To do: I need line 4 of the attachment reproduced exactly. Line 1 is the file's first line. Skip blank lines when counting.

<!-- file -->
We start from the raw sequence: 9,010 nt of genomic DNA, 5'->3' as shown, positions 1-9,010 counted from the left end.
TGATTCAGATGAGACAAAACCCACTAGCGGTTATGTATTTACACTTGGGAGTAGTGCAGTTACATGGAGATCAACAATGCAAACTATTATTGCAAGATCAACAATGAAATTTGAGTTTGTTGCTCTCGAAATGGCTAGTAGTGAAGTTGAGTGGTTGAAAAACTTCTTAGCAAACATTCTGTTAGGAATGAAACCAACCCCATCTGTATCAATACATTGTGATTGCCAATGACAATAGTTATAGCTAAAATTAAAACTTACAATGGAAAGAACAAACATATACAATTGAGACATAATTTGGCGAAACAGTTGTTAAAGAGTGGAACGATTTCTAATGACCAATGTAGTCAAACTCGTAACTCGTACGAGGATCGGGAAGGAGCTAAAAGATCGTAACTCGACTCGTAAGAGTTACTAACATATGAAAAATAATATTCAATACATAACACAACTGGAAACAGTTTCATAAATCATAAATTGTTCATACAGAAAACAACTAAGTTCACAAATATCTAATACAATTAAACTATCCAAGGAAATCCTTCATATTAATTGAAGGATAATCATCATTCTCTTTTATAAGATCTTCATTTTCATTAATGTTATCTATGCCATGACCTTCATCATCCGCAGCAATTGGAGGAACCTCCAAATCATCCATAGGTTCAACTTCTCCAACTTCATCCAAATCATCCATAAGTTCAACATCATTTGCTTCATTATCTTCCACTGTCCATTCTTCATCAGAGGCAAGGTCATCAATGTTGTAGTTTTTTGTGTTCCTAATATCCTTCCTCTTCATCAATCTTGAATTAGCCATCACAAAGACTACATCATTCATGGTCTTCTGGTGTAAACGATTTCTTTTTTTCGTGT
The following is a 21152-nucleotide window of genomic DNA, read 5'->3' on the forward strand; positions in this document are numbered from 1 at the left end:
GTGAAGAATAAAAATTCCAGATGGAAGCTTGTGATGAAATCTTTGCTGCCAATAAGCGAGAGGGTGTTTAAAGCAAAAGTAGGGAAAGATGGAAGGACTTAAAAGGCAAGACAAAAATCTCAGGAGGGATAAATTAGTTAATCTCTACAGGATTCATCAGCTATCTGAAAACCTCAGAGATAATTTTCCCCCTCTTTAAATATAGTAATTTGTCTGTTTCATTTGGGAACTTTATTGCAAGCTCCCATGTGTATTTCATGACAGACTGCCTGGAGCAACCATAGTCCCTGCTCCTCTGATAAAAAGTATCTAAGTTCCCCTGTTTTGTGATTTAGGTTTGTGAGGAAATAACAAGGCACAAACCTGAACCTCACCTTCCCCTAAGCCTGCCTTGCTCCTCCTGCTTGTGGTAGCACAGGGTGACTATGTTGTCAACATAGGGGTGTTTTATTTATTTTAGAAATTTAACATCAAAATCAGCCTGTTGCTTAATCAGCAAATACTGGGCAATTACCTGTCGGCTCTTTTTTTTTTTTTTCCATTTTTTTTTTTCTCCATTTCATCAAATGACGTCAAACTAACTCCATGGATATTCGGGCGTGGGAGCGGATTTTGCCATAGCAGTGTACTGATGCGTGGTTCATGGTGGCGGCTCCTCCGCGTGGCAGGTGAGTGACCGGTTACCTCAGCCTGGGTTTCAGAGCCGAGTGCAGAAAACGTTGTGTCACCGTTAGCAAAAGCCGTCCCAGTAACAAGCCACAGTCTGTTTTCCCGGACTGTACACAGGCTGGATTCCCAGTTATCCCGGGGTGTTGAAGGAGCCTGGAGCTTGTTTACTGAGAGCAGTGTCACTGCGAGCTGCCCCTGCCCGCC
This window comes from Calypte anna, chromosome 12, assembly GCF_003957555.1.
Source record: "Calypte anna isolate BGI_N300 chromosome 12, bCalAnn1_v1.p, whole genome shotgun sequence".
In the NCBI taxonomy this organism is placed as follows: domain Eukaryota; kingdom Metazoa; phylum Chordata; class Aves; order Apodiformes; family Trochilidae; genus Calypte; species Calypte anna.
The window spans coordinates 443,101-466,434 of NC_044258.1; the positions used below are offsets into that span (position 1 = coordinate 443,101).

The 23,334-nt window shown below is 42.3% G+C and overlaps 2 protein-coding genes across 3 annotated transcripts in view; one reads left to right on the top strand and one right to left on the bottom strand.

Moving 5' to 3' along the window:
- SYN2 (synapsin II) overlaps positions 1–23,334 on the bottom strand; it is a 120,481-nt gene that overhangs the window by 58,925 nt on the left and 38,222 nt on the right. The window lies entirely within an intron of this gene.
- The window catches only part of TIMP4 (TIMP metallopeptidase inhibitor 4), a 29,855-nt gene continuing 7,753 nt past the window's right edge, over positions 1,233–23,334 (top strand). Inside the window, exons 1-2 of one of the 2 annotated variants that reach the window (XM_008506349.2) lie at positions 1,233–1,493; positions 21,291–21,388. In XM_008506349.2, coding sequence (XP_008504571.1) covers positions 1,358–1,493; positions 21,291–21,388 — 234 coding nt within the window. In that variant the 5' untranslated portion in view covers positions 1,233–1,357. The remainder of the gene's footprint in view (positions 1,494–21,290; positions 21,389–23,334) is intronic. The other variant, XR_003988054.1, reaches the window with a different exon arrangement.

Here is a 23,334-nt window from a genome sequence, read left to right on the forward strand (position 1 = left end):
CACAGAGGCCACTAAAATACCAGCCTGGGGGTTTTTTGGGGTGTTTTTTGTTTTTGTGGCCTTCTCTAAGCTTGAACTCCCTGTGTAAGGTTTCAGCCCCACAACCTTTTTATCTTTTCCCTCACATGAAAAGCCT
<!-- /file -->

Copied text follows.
GTGAAGAATAAAAATTCCAGATGGAAGCTTGTGATGAAATCTTTGCTGCCAATAAGCGAGAGGGTGTTTAAAGCAAAAGTAGGGAAAGATGGAAGGACTTAAAAGGCAAGACAAAAATCTCAGGAGGGATAAATTAGTTAATCTCTACAGGATTCATCAGCTATCTGAAAACCTCAGAGATAATTTTCCCCCTCTTTAAATATAGTAATTTGTCTGTTTCATTTGGGAACTTTATTGCAAGCTCCCATGTGTATTTCATGACAGACTGCCTGGAGCAACCATAGTCCCTGCTCCTCTGATAAAAAGTATCTAAGTTCCCCTGTTTTGTGATTTAGGTTTGTGAGGAAATAACAAGGCACAAACCTGAACCTCACCTTCCCCTAAGCCTGCCTTGCTCCTCCTGCTTGTGGTAGCACAGGGTGACTATGTTGTCAACATAGGGGTGTTTTATTTATTTTAGAAATTTAACATCAAAATCAGCCTGTTGCTTAATCAGCAAATACTGGGCAATTACCTGTCGGCTCTTTTTTTTTTTTTTCCATTTTTTTTTTTCTCCATTTCATCAAATGACGTCAAACTAACTCCATGGATATTCGGGCGTGGGAGCGGATTTTGCCATAGCAGTGTACTGATGCGTGGTTCATGGTGGCGGCTCCTCCGCGTGGCAGGTGAGTGACCGGTTACCTCAGCCTGGGTTTCAGAGCCGAGTGCAGAAAACGTTGTGTCACCGTTAGCAAAAGCCGTCCCAGTAACAAGCCACAGTCTGTTTTCCCGGACTGTACACAGGCTGGATTCCCAGTTATCCCGGGGTGTTGAAGGAGCCTGGAGCTTGTTTACTGAGAGCAGTGTCACTGCGAGCTGCCCCTGCCCGCC